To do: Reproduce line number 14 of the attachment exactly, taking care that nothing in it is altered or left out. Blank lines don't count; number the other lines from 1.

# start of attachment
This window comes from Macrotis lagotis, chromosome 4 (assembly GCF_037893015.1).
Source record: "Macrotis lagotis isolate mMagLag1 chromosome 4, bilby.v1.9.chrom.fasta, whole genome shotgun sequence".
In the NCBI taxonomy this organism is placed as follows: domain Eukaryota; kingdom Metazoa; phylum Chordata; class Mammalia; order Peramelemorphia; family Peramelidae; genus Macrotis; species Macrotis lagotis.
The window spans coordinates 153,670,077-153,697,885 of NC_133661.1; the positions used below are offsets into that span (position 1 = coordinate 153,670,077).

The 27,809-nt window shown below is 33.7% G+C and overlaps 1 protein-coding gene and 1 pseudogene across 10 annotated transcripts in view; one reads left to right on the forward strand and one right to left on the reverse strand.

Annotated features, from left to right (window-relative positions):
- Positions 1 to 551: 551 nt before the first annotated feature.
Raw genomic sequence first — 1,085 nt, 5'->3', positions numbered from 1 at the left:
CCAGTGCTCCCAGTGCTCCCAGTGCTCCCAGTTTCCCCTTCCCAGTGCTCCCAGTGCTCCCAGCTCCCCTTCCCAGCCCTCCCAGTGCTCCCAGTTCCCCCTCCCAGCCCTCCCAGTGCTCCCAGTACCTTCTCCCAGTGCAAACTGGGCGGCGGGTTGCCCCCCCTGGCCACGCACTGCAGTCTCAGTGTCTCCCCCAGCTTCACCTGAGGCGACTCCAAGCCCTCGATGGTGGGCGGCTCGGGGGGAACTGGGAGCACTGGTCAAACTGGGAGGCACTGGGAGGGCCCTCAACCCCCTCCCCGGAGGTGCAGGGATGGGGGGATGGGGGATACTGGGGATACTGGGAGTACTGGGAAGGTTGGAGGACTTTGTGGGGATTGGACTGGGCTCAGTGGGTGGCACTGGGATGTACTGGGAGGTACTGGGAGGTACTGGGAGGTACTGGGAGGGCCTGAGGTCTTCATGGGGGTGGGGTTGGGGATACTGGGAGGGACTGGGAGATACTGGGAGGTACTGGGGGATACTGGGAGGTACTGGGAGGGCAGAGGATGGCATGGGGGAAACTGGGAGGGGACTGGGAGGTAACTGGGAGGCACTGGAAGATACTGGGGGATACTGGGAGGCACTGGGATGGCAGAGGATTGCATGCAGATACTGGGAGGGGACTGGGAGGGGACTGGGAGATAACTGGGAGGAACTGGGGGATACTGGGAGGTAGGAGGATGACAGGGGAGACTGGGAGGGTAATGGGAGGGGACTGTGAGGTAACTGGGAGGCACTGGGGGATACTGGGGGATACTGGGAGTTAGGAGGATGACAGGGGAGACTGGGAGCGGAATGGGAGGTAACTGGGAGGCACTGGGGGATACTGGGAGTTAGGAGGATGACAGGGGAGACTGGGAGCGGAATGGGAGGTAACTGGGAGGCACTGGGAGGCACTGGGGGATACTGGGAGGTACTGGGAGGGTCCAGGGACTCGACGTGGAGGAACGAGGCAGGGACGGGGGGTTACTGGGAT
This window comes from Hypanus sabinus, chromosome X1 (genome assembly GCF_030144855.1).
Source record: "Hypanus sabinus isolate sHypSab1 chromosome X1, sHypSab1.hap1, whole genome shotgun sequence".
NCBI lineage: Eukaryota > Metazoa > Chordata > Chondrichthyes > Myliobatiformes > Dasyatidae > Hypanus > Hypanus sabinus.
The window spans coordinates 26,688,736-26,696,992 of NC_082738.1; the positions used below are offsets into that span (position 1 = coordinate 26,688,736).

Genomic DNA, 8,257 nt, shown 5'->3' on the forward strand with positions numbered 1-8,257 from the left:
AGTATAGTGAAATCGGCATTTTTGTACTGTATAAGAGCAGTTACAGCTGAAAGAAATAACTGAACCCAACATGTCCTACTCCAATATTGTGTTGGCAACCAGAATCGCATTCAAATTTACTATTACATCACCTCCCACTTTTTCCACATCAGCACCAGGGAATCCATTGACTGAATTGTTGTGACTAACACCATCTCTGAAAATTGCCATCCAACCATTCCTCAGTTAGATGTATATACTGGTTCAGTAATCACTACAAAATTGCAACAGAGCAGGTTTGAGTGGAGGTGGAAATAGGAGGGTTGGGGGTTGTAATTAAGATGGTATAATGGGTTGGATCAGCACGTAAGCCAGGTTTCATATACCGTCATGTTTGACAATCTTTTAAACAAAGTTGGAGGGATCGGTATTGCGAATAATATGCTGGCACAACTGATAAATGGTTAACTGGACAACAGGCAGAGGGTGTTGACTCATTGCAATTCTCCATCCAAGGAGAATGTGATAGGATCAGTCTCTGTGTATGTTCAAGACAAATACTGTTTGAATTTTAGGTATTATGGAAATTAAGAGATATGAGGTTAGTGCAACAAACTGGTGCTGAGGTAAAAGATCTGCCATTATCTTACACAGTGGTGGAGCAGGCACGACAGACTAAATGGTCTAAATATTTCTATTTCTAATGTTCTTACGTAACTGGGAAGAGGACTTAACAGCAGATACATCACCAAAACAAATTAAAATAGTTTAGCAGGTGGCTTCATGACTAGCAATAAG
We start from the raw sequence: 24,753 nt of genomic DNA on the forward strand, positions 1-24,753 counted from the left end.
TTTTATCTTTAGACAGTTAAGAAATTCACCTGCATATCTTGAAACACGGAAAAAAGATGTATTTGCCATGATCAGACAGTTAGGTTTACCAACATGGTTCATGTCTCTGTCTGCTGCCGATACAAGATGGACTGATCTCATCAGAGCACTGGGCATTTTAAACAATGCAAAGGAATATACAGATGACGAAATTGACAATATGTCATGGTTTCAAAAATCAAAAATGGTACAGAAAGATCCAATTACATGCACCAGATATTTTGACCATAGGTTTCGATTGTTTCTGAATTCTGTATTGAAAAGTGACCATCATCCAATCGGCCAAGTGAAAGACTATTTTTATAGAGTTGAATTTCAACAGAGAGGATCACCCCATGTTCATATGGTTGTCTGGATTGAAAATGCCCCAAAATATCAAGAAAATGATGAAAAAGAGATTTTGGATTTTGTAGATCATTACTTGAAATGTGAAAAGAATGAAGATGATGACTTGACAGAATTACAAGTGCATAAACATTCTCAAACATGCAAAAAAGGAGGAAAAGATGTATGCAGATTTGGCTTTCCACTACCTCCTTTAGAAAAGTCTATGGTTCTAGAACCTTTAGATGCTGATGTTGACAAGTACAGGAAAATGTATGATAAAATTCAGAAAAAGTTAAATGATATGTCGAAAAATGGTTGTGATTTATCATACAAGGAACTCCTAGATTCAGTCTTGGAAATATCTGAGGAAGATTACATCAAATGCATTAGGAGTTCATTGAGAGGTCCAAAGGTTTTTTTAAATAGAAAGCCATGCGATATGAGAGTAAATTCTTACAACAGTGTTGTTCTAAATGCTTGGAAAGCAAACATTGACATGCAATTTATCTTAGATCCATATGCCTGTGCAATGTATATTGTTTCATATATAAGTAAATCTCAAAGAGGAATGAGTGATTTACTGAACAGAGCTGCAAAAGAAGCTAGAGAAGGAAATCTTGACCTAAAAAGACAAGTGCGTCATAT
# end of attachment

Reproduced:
Genomic DNA, 8,257 nt, shown 5'->3' on the forward strand with positions numbered 1-8,257 from the left: